Limits...
The non-catalytic domains of Drosophila katanin regulate its abundance and microtubule-disassembly activity.

Grode KD, Rogers SL - PLoS ONE (2015)

Bottom Line: First, the MIT domain and linker region of Kat60 decrease its abundance by enhancing its proteasome-dependent degradation.The Drosophila katanin regulatory subunit Kat80, which is required to stabilize Kat60 in cells, conversely reduces the proteasome-dependent degradation of Kat60.Second, the MIT domain and linker region of Kat60 augment its microtubule-disassembly activity by enhancing its association with microtubules.

View Article: PubMed Central - PubMed

Affiliation: Department of Biology, University of North Carolina at Chapel Hill, Chapel Hill, North Carolina, United States of America.

ABSTRACT
Microtubule severing is a biochemical reaction that generates an internal break in a microtubule and regulation of microtubule severing is critical for cellular processes such as ciliogenesis, morphogenesis, and meiosis and mitosis. Katanin is a conserved heterodimeric ATPase that severs and disassembles microtubules, but the molecular determinants for regulation of microtubule severing by katanin remain poorly defined. Here we show that the non-catalytic domains of Drosophila katanin regulate its abundance and activity in living cells. Our data indicate that the microtubule-interacting and trafficking (MIT) domain and adjacent linker region of the Drosophila katanin catalytic subunit Kat60 cooperate to regulate microtubule severing in two distinct ways. First, the MIT domain and linker region of Kat60 decrease its abundance by enhancing its proteasome-dependent degradation. The Drosophila katanin regulatory subunit Kat80, which is required to stabilize Kat60 in cells, conversely reduces the proteasome-dependent degradation of Kat60. Second, the MIT domain and linker region of Kat60 augment its microtubule-disassembly activity by enhancing its association with microtubules. On the basis of our data, we propose that the non-catalytic domains of Drosophila katanin serve as the principal sites of integration of regulatory inputs, thereby controlling its ability to sever and disassemble microtubules.

Show MeSH
Kat60 lacking the MIT domain does not disassemble microtubules at low levels of accumulation in cells.(A-D) Immunofluorescence microscopy images of Drosophila S2 cells stably expressing GFP and copper-inducible Kat60 (A), Kat60 and FLAG-Kat80 (B), Kat60-ΔMIT (C), or Kat60-AAA (D) that were treated with both Kat60 and Kat80 UTR dsRNA for 7 days total. The cells described in A-D were also treated with 0–1.0 (A), 0–1.0 (B), 0–0.01 (C), or 0–0.01 mM CuSO4 (D) for 20 hours and immunostained for alpha-tubulin and Kat60. Alpha-tubulin and Kat60 images in each panel are displayed with the same scaling. (E) Line graphs of normalized levels of alpha-tubulin as a function of fold overexpression levels of Kat60 for the cells described in A-D. Normalized levels of alpha-tubulin are expressed as a percentage of the mean levels of alpha-tubulin in cells with fold overexpression levels of Kat60 below 0. Fold overexpression levels of Kat60 are expressed as a fraction of the difference in the mean levels of Kat60 between cells stably expressing GFP alone that were treated with control and both Kat60 and Kat80 UTR dsRNA for 7 days total. Data represent mean values ± standard deviation from cells with fold overexpression levels of Kat60 between 0 and 40, pooled from six independent experiments (see S3 Table for summary statistics of the single-cell measurements collected).
© Copyright Policy
Related In: Results  -  Collection

License
getmorefigures.php?uid=PMC4401518&req=5

pone.0123912.g006: Kat60 lacking the MIT domain does not disassemble microtubules at low levels of accumulation in cells.(A-D) Immunofluorescence microscopy images of Drosophila S2 cells stably expressing GFP and copper-inducible Kat60 (A), Kat60 and FLAG-Kat80 (B), Kat60-ΔMIT (C), or Kat60-AAA (D) that were treated with both Kat60 and Kat80 UTR dsRNA for 7 days total. The cells described in A-D were also treated with 0–1.0 (A), 0–1.0 (B), 0–0.01 (C), or 0–0.01 mM CuSO4 (D) for 20 hours and immunostained for alpha-tubulin and Kat60. Alpha-tubulin and Kat60 images in each panel are displayed with the same scaling. (E) Line graphs of normalized levels of alpha-tubulin as a function of fold overexpression levels of Kat60 for the cells described in A-D. Normalized levels of alpha-tubulin are expressed as a percentage of the mean levels of alpha-tubulin in cells with fold overexpression levels of Kat60 below 0. Fold overexpression levels of Kat60 are expressed as a fraction of the difference in the mean levels of Kat60 between cells stably expressing GFP alone that were treated with control and both Kat60 and Kat80 UTR dsRNA for 7 days total. Data represent mean values ± standard deviation from cells with fold overexpression levels of Kat60 between 0 and 40, pooled from six independent experiments (see S3 Table for summary statistics of the single-cell measurements collected).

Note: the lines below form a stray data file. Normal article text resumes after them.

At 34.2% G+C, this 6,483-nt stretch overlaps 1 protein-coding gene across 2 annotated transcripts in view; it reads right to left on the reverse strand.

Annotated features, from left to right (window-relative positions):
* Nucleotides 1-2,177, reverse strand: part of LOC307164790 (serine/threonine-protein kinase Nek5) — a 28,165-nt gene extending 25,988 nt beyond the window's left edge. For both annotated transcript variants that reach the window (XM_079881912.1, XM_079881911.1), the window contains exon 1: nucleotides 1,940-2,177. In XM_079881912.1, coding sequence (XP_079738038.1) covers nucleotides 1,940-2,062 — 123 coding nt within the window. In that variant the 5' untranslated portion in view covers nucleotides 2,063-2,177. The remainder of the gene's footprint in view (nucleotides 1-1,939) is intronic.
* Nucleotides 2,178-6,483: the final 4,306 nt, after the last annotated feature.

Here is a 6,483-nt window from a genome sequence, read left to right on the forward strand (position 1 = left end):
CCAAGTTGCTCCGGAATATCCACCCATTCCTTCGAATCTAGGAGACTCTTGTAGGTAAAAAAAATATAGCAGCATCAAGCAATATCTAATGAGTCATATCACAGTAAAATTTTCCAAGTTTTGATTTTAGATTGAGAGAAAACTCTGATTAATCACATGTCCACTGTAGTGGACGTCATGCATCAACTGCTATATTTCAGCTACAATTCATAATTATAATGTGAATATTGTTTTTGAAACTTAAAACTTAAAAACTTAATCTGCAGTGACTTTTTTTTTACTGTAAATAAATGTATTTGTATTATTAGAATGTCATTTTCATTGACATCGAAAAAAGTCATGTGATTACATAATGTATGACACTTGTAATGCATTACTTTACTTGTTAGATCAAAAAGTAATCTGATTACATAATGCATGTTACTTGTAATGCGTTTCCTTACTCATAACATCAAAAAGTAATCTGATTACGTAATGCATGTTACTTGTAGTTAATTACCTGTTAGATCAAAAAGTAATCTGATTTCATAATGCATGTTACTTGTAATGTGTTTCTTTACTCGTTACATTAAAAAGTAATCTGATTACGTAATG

Mentions: To circumvent the limitations highlighted above and reassess the contribution of the non-catalytic domains of Drosophila katanin to its microtubule-disassembly activity, we first expressed Kat60 alone or together with FLAG-Kat80, Kat60-ΔMIT, or Kat60-AAA over a broad range of levels in cells. We then used immunofluorescence microscopy and our single-cell assay to carefully examine the effects on microtubules as a function of the levels of these proteins. Cells expressing Kat60 together with FLAG-Kat80 exhibited microtubule disassembly in a concentration-dependent manner analogous to cells expressing Kat60 alone (Fig 6A and 6B). Likewise, these cells had reduced levels of alpha-tubulin similar to cells expressing full-length Kat60 alone (Fig 6E and S3 Table), suggesting that Kat80 does not affect the ability of Kat60 to disassemble microtubules. By contrast, cells expressing Kat60-ΔMIT at low levels did not display noticeably disassembled microtubules, although cells expressing Kat60-ΔMIT at high levels showed partially disassembled microtubules similar to cells expressing Kat60 at low levels (Fig 6A and 6C). Accordingly, the former cells did not have notably reduced levels of alpha-tubulin, whereas the latter cells had equivalent levels of alpha-tubulin compared to cells expressing Kat60 at low levels (Fig 6E and S3 Table). Thus, in addition to providing strong evidence that the MIT domain of Kat60 is important for its ability to disassemble microtubules at low levels of accumulation, these data further underscore the unique concentration-dependent contribution of the MIT domain of Kat60 to its activity. As predicted from our previous observations, cells expressing Kat60-AAA did not exhibit microtubule disassembly or have reduced levels of alpha-tubulin like cells expressing full-length Kat60 (Fig 6A, 6D, and 6E and S3 Table), strongly suggesting that the MIT domain and linker region of Kat60 cooperate to augment its microtubule-disassembly activity.